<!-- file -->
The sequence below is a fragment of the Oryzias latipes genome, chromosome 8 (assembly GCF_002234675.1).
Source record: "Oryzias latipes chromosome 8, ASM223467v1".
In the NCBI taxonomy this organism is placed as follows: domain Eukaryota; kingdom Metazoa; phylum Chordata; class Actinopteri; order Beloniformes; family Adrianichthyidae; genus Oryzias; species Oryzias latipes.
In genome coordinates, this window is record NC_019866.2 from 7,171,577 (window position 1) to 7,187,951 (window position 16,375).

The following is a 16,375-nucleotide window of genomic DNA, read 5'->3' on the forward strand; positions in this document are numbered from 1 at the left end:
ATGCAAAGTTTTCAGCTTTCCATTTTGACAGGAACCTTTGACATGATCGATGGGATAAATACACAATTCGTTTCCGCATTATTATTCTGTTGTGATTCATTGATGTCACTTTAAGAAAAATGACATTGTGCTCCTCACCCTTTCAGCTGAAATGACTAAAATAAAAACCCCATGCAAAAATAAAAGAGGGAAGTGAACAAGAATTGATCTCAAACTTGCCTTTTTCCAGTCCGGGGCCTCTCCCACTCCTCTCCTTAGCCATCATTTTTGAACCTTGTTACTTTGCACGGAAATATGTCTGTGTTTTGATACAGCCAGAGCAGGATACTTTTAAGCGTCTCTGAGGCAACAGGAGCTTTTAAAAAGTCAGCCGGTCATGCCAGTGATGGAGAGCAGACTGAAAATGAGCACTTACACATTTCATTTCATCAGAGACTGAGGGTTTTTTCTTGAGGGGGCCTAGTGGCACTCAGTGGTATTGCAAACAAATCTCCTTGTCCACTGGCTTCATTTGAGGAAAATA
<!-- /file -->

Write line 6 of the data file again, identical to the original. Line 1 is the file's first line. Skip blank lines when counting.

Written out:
ATGCAAAGTTTTCAGCTTTCCATTTTGACAGGAACCTTTGACATGATCGATGGGATAAATACACAATTCGTTTCCGCATTATTATTCTGTTGTGATTCATTGATGTCACTTTAAGAAAAATGACATTGTGCTCCTCACCCTTTCAGCTGAAATGACTAAAATAAAAACCCCATGCAAAAATAAAAGAGGGAAGTGAACAAGAATTGATCTCAAACTTGCCTTTTTCCAGTCCGGGGCCTCTCCCACTCCTCTCCTTAGCCATCATTTTTGAACCTTGTTACTTTGCACGGAAATATGTCTGTGTTTTGATACAGCCAGAGCAGGATACTTTTAAGCGTCTCTGAGGCAACAGGAGCTTTTAAAAAGTCAGCCGGTCATGCCAGTGATGGAGAGCAGACTGAAAATGAGCACTTACACATTTCATTTCATCAGAGACTGAGGGTTTTTTCTTGAGGGGGCCTAGTGGCACTCAGTGGTATTGCAAACAAATCTCCTTGTCCACTGGCTTCATTTGAGGAAAATA